In compliance with the Sept. 9 executive order from President Joe Biden, Penn State announced on Wednesday it will require coronavirus vaccinations for all University Park federal employees, contractors and others by Dec. 8, according to a release.
The mandate also encompasses graduate and undergraduate students who work on a wage payroll at the university, as well as students supported by University Park graduate assistantships.
Due to the Dec. 8 deadline, the last day faculty members can receive their final vaccination dose is Nov. 24. Approximately 81.2% of University Park employees are already fully vaccinated as of Oct. 13, according to the university’s coronavirus dashboard.
Faculty and employees can be excused from the vaccine through medical exemptions or religious belief accommodations. The release states information regarding the exemption process will be forthcoming.
Those who fail to comply with the university’s mandate could be subject to employment sanctions and even termination, according to Penn State spokesperson Wyatt DuBois.
Commonwealth campuses are not subject to this requirement, and the only other Penn State institution required to be vaccinated is Penn State at the Navy Yard due to Philadelphia’s vaccine mandate.
Following the urges from many professors to mandate the vaccine, Penn State has finally made the correct decision. As a step in the right direction, this choice hopefully will serve as a precursor for a student vaccine mandate.
But just because Penn State mandated the vaccine for federal employees, it doesn’t mean it deserves praise. Calling it a decision gives the university too much credit as the major reason why this requirement was made is a result of the Biden administration’s order.
According to Penn State News, University Park has roughly 1,000 federal contracts tied up into varying departments, such as the Applied Research Laboratory and various colleges. Federal funding for this has a collective value well over $500 million, and there are also certain federal grants and cooperative agreements possibly affected by the mandate.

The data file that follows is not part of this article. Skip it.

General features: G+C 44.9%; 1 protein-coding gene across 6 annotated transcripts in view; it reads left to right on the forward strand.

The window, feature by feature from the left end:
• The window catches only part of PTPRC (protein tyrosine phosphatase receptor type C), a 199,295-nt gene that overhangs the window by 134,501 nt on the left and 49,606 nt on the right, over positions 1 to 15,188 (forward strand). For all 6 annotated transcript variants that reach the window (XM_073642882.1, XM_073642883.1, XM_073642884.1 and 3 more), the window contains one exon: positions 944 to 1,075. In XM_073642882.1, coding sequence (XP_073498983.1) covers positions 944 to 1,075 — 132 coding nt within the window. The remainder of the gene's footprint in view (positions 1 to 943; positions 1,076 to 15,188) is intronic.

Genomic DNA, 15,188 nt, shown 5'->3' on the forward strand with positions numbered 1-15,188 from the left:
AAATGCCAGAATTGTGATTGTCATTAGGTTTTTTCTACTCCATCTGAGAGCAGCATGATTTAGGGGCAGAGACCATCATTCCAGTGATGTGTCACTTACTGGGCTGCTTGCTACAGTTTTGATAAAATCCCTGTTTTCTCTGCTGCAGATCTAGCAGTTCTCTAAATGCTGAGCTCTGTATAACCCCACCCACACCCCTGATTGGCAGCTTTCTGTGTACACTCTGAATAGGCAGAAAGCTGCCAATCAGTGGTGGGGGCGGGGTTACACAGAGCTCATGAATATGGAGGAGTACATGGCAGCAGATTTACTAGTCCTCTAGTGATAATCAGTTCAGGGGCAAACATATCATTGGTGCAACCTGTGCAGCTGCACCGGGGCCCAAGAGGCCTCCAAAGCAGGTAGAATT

While Penn State shouldn’t be accosted for mandating the vaccine, the criticism should stem from how delayed this decision came considering the initial release of the executive order. With under 20% of all faculty members being unvaccinated, it comes across as too little, too late.
Because both students and faculty are closing in on a 90% vaccination rate, why waste more time by not mandating the vaccine for both parties? Considering the amount of nationwide universities and the majority of Big Ten schools already requiring full vaccination prior to the executive order, Penn State is still behind the curve — even with this small step forward.
Though it may be easier to mandate the vaccine for just employees because the university is paying their salaries while students pay to attend, there should be no excuse at this point to incorporate all members of Penn State in this requirement.
The mandate also needs to apply to the over 20 commonwealth campuses across the state. These campuses may not employ the amount of people on federal contracts compared to University Park, but it doesn’t change the fact that members of these universities are still a part of the Penn State community.
Since academia is viewed as a typically left-leaning institution, this mandate shouldn’t have too drastic of an effect on Penn State’s faculty with the exception of a few cases. Professors shouldn’t stop in their efforts to hold Penn State accountable to require vaccines for students, especially after their work done with the protests held thus far.
The true demographic at risk of punishment at the university is the typical blue collar worker. According to an article done by PubMed Central, those in blue collar occupations are more hesitant toward the vaccine compared to white collar occupations. The pushback Penn State will receive from these employees will be something to keep an eye on as the sanctions haven’t been specified besides possible termination.
There’s also the emphasis Penn State President Eric Barron placed on “bipartisanship support” in regard to funding as a reason why the vaccine wasn’t mandated in the first place. The open letter penned by Barron in August serves as an overlaying reason as to why it wouldn’t be out of character for the university to not require the vaccine for all.
Because there was such an emphasis on a return to in-person learning, Penn State will base its future decisions on the idea of keeping a sense of “normalcy” on campus. While it’s still far from normal, the onus is still on the university to do more to return to an atypical year.
An employee vaccine is good, but there’s still more work to be done.
Daily Collegian Opinion Editor Joe Eckstein can be reached at firstname.lastname@example.org.